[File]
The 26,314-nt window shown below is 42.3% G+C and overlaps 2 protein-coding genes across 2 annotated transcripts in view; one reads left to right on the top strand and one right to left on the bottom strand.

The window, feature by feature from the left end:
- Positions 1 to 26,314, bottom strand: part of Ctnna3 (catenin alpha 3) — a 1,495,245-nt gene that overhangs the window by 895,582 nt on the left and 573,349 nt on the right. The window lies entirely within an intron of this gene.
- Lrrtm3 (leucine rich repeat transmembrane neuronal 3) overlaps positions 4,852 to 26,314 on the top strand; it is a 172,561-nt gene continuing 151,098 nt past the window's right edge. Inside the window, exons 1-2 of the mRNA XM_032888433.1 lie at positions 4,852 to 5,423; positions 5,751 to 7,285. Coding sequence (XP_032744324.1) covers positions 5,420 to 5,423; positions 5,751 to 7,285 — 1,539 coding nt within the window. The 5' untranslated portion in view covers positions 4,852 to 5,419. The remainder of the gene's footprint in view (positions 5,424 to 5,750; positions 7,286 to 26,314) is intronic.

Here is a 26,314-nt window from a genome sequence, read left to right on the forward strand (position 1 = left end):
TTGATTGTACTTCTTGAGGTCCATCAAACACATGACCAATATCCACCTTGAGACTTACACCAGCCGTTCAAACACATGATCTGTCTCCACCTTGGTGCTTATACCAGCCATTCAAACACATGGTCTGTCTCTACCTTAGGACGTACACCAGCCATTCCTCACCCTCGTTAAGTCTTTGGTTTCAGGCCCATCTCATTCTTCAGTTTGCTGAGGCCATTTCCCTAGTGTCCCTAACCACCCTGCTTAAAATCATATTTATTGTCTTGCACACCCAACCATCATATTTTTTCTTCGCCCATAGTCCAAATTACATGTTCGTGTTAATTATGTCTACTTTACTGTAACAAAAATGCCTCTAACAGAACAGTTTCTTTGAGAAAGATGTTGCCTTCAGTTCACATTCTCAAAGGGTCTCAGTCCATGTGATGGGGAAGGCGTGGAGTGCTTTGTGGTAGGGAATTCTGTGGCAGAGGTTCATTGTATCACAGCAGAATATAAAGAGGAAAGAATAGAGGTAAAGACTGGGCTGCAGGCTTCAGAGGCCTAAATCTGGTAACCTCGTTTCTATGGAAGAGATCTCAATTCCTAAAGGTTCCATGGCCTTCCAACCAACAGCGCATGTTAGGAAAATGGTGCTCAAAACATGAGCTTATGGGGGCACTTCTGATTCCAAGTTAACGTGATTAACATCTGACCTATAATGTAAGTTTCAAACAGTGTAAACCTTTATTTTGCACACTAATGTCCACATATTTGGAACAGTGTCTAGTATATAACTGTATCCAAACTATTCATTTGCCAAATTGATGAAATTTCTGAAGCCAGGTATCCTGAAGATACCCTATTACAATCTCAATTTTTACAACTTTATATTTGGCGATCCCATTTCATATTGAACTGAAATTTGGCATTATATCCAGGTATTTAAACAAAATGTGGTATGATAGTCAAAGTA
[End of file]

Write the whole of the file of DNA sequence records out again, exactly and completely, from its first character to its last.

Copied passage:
The 26,314-nt window shown below is 42.3% G+C and overlaps 2 protein-coding genes across 2 annotated transcripts in view; one reads left to right on the top strand and one right to left on the bottom strand.

The window, feature by feature from the left end:
- Positions 1 to 26,314, bottom strand: part of Ctnna3 (catenin alpha 3) — a 1,495,245-nt gene that overhangs the window by 895,582 nt on the left and 573,349 nt on the right. The window lies entirely within an intron of this gene.
- Lrrtm3 (leucine rich repeat transmembrane neuronal 3) overlaps positions 4,852 to 26,314 on the top strand; it is a 172,561-nt gene continuing 151,098 nt past the window's right edge. Inside the window, exons 1-2 of the mRNA XM_032888433.1 lie at positions 4,852 to 5,423; positions 5,751 to 7,285. Coding sequence (XP_032744324.1) covers positions 5,420 to 5,423; positions 5,751 to 7,285 — 1,539 coding nt within the window. The 5' untranslated portion in view covers positions 4,852 to 5,419. The remainder of the gene's footprint in view (positions 5,424 to 5,750; positions 7,286 to 26,314) is intronic.

Here is a 26,314-nt window from a genome sequence, read left to right on the forward strand (position 1 = left end):
TTGATTGTACTTCTTGAGGTCCATCAAACACATGACCAATATCCACCTTGAGACTTACACCAGCCGTTCAAACACATGATCTGTCTCCACCTTGGTGCTTATACCAGCCATTCAAACACATGGTCTGTCTCTACCTTAGGACGTACACCAGCCATTCCTCACCCTCGTTAAGTCTTTGGTTTCAGGCCCATCTCATTCTTCAGTTTGCTGAGGCCATTTCCCTAGTGTCCCTAACCACCCTGCTTAAAATCATATTTATTGTCTTGCACACCCAACCATCATATTTTTTCTTCGCCCATAGTCCAAATTACATGTTCGTGTTAATTATGTCTACTTTACTGTAACAAAAATGCCTCTAACAGAACAGTTTCTTTGAGAAAGATGTTGCCTTCAGTTCACATTCTCAAAGGGTCTCAGTCCATGTGATGGGGAAGGCGTGGAGTGCTTTGTGGTAGGGAATTCTGTGGCAGAGGTTCATTGTATCACAGCAGAATATAAAGAGGAAAGAATAGAGGTAAAGACTGGGCTGCAGGCTTCAGAGGCCTAAATCTGGTAACCTCGTTTCTATGGAAGAGATCTCAATTCCTAAAGGTTCCATGGCCTTCCAACCAACAGCGCATGTTAGGAAAATGGTGCTCAAAACATGAGCTTATGGGGGCACTTCTGATTCCAAGTTAACGTGATTAACATCTGACCTATAATGTAAGTTTCAAACAGTGTAAACCTTTATTTTGCACACTAATGTCCACATATTTGGAACAGTGTCTAGTATATAACTGTATCCAAACTATTCATTTGCCAAATTGATGAAATTTCTGAAGCCAGGTATCCTGAAGATACCCTATTACAATCTCAATTTTTACAACTTTATATTTGGCGATCCCATTTCATATTGAACTGAAATTTGGCATTATATCCAGGTATTTAAACAAAATGTGGTATGATAGTCAAAGTA